I have not made a pilgrimage to see it yet but have looked it over online and in the photos that are in the book "Bridges" by Richard Cleary.

I too have messed around with machining but even though I apprenticed for 3 years as a machinist while in college I am still a tyro and have much to learn. I have a 4" taig lathe that I generally make good brass into small cuttings.

I have been working in 1:20.3 but have not made too much yet. One pin truss bridge, now installed and my current project which is a "weed eater" car to cut the grass growing up through my garden railroad tracks.

I really like the idea of building in 5" scale because then I could build just like the "real" thing. Castings might be a bit expensive though. I saw your drawings for locomotives and that too conjured up an old dream of building a C&C locomotive in 5" scale. Probably only a dream until I can retire.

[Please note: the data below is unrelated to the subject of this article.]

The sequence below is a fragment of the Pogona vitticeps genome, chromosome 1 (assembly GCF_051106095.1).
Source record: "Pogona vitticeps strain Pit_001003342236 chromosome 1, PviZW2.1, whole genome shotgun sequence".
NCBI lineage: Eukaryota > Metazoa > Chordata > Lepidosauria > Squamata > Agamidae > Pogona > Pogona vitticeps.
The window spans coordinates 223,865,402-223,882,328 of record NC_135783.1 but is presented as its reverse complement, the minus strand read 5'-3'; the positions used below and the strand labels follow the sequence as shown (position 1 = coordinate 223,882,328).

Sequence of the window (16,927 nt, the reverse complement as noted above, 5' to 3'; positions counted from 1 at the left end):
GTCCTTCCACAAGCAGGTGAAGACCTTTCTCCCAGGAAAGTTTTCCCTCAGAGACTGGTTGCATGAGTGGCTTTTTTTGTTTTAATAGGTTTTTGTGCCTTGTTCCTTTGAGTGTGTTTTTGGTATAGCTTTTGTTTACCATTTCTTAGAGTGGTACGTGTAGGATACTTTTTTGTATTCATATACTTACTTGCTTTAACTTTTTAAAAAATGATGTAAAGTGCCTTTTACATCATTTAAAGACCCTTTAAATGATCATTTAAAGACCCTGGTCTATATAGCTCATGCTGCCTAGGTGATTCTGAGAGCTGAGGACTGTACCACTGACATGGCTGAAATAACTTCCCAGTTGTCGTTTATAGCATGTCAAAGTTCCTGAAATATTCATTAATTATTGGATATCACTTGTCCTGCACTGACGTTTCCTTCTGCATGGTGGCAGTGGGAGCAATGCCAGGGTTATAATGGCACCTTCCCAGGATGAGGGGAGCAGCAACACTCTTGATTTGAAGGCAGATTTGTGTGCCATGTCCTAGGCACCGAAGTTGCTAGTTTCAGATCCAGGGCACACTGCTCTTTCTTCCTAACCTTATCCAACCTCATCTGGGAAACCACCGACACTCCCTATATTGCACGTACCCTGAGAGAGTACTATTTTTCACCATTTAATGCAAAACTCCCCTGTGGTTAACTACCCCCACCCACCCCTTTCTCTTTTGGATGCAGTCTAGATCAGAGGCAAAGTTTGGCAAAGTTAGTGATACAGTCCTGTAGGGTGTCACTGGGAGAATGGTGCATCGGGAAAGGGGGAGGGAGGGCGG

Best regards,
John
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Re: Introduction OR How to make yourself sound important.

Postby Curtis_F » Tue Oct 13, 2009 10:46 pm

Solomani wrote:I really like the idea of building in 5" scale because then I could build just like the "real" thing. Castings might be a bit expensive though. I saw your drawings for locomotives and that too conjured up an old dream of building a C&C locomotive in 5" scale. Probably only a dream until I can retire.

John,

Hmm, 5" scale C&C 4-4-0, where is that file...AH HA!

5_0 8-22C - lvl 1 assy.jpg


I actually have It mostly designed, including wheel patterns. It was a project from several years ago that went-by-the-way-side.

It would be nice. Maybe later in life I'll go back to it. :)


Curtis F.